Masking Up in a Racist Country 

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Black people in the United States face a dilemma. They can wear masks and be harassed — or they can not wear masks and still be harassed on top of the possibility of catching coronavirus. In the end, there’s no protection against racism in America except for organizing and fighting back. 

Picture: Adam Gray / SWNS

Update 04/27: Since this article was published, a 25-year old Black man in Georgia, Ahmaud Arbery, was gunned down by two white men while he was on a run in a suburban neighborhood, wearing a bandana. No charges have been filed yet against Travis and Gregory McMichaels, the men who murdered Ahmaud, “mistaking” him for a robbery suspect.

 

The COVID-19 pandemic has made the racist nature of U.S. capitalism blatantly obvious. Black people are dying at incredible rates. In St. Louis, every COVID-19 death was a Black person. In Chicago, Black people make up 70% of the death toll. In numerous cities around the country, Black people are overrepresented in the number of deaths linked to the virus.

Black people have disproportionately high in COVID-19 infection rates, and this is not because, as the Trump-appointed U.S. Surgeon General Jerome Adams suggests, Black Americans should “avoid alcohol, tobacco and drugs.” The reason is that Black people have been deprived of adequate healthcare and access to healthy food and clean water. (Flint still does not have clean water!)

Drugs and alcohol have been brought into the Black community to destabilize communities which had been radicalizing in the 1970s — especially crack cocaine. Both Republican and Democratic administrations have consciously attacked social services, closed hospitals, and slashed budgets in Black neighborhoods. On top of that, Black people are blamed for what has been done to them by capitalism and imperialism. 

Still, Black people must survive, and many are still working in jobs as fast food workers, grocery workers, and healthcare workers. But when we leave our homes, there is the perpetual fear — and now the question: mask on or mask off?

Mask on

Many cities such as Los Angeles are ordering people to wear masks when they leave the house to lessen the spread of the virus. Clearly this includes Black people. However, when Black people do wear masks, the risk of harassment increases. Social media is filled with stories of Black people being followed around in stores and hassled for wearing a mask. There is already a history of Black people being stalked in stores for unfounded suspicions of stealing. Furthermore, being Black and wearing a mask on the street can be extremely dangerous because of the itchy trigger fingers of racist cops.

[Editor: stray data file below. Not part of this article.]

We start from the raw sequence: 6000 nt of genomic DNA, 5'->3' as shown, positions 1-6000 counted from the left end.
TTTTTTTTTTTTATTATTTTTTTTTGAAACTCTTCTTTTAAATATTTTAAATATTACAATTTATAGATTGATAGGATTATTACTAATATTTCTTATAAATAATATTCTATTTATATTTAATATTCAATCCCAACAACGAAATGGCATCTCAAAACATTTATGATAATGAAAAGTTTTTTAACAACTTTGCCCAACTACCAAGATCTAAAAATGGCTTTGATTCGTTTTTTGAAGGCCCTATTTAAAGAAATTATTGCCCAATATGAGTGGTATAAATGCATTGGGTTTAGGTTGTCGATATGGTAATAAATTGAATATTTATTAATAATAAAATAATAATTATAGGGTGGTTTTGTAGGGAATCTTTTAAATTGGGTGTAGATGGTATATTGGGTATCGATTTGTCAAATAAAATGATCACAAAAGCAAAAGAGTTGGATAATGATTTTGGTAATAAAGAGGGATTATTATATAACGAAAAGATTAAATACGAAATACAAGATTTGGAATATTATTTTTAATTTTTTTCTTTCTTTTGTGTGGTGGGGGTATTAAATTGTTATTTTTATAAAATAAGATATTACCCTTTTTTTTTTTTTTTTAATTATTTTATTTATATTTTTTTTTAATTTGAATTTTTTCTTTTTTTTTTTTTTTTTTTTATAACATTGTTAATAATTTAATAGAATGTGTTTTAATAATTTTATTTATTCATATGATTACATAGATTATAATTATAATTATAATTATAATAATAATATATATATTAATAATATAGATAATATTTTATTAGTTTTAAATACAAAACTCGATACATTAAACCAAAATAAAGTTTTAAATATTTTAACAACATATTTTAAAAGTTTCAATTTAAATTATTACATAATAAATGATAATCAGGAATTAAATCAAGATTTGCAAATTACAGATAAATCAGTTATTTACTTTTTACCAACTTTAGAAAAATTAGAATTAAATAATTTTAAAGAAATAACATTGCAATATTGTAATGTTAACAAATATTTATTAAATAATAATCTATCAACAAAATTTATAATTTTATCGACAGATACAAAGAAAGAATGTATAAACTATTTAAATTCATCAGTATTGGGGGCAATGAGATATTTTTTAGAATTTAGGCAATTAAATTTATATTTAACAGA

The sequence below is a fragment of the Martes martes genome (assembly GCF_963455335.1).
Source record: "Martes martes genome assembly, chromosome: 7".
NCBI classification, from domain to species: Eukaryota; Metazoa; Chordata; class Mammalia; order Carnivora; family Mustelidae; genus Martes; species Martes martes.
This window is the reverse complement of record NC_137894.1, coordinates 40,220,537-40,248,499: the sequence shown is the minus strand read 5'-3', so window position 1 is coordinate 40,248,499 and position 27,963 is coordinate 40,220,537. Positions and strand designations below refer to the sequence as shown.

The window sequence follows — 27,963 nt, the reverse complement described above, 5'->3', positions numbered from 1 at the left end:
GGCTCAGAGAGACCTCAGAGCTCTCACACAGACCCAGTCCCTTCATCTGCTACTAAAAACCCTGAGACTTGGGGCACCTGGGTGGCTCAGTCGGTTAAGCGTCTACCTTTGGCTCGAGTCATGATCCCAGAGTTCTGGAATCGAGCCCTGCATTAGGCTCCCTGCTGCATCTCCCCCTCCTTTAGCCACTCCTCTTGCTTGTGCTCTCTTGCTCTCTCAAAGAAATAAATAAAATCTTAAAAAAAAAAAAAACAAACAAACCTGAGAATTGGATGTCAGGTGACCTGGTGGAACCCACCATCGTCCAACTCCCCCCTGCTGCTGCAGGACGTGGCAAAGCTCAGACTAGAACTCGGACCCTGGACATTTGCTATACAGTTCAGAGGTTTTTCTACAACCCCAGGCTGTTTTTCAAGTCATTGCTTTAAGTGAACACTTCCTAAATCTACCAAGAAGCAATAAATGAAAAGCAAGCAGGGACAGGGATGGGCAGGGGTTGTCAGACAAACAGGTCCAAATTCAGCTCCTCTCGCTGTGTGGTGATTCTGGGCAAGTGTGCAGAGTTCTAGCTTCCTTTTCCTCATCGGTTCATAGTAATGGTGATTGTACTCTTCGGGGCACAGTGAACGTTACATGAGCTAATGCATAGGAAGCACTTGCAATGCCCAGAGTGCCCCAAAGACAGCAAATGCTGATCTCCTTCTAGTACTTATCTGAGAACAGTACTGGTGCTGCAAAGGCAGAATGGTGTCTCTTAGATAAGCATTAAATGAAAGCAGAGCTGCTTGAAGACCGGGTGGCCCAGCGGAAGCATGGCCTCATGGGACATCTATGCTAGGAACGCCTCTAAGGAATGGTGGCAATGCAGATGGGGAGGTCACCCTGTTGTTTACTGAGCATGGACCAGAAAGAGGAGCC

Mask off

At the same time, Black people have been harassed for not wearing a mask. The consequence is often not just a simple fine or a warning from law enforcement but brutal repression. In Philadelphia, a Black man was forcibly dragged off the bus for not wearing a mask. There are numerous other stories of Black people being attacked by police for not masking up. 

In other words, you’re damned if you do and damned if you don’t — nothing new for Black people living in a racist society. So what should we do? Mask up and organize! This virus is deadly, and there is no protection from the bosses, the capitalists, or the government. We should organize in our unions, workplaces, and communities.

We need to continue to build a working-class fight against racism. We aren’t the only victims — there are also increased attacks on Asian, Native, and Latino people just for existing in the U.S., a country founded and fueled by racist violence. All oppressed people would do well to link our struggles to build a common, worker-based, anti-capitalist fight. We need workers of all races and ethnicities to defend each other. We need to protect each other from racist attacks and from COVID-19.  

About author

Julia Wallace

Julia Wallace

Julia is a contributor for Left Voice and has been a revolutionary socialist for over ten years. She served on the South Central Neighborhood Council in Los Angeles and is a member of SEIU Local 721. Julia organizes against police brutality and in defense of LGBTQ, women, and immigrants' rights. When she's not actively fighting the patriarchy, white supremacy and/or capitalism, she enjoys many things: she loves Thundercat, plays ultimate frisbee and is a founder of the team, "Black Lives Hammer."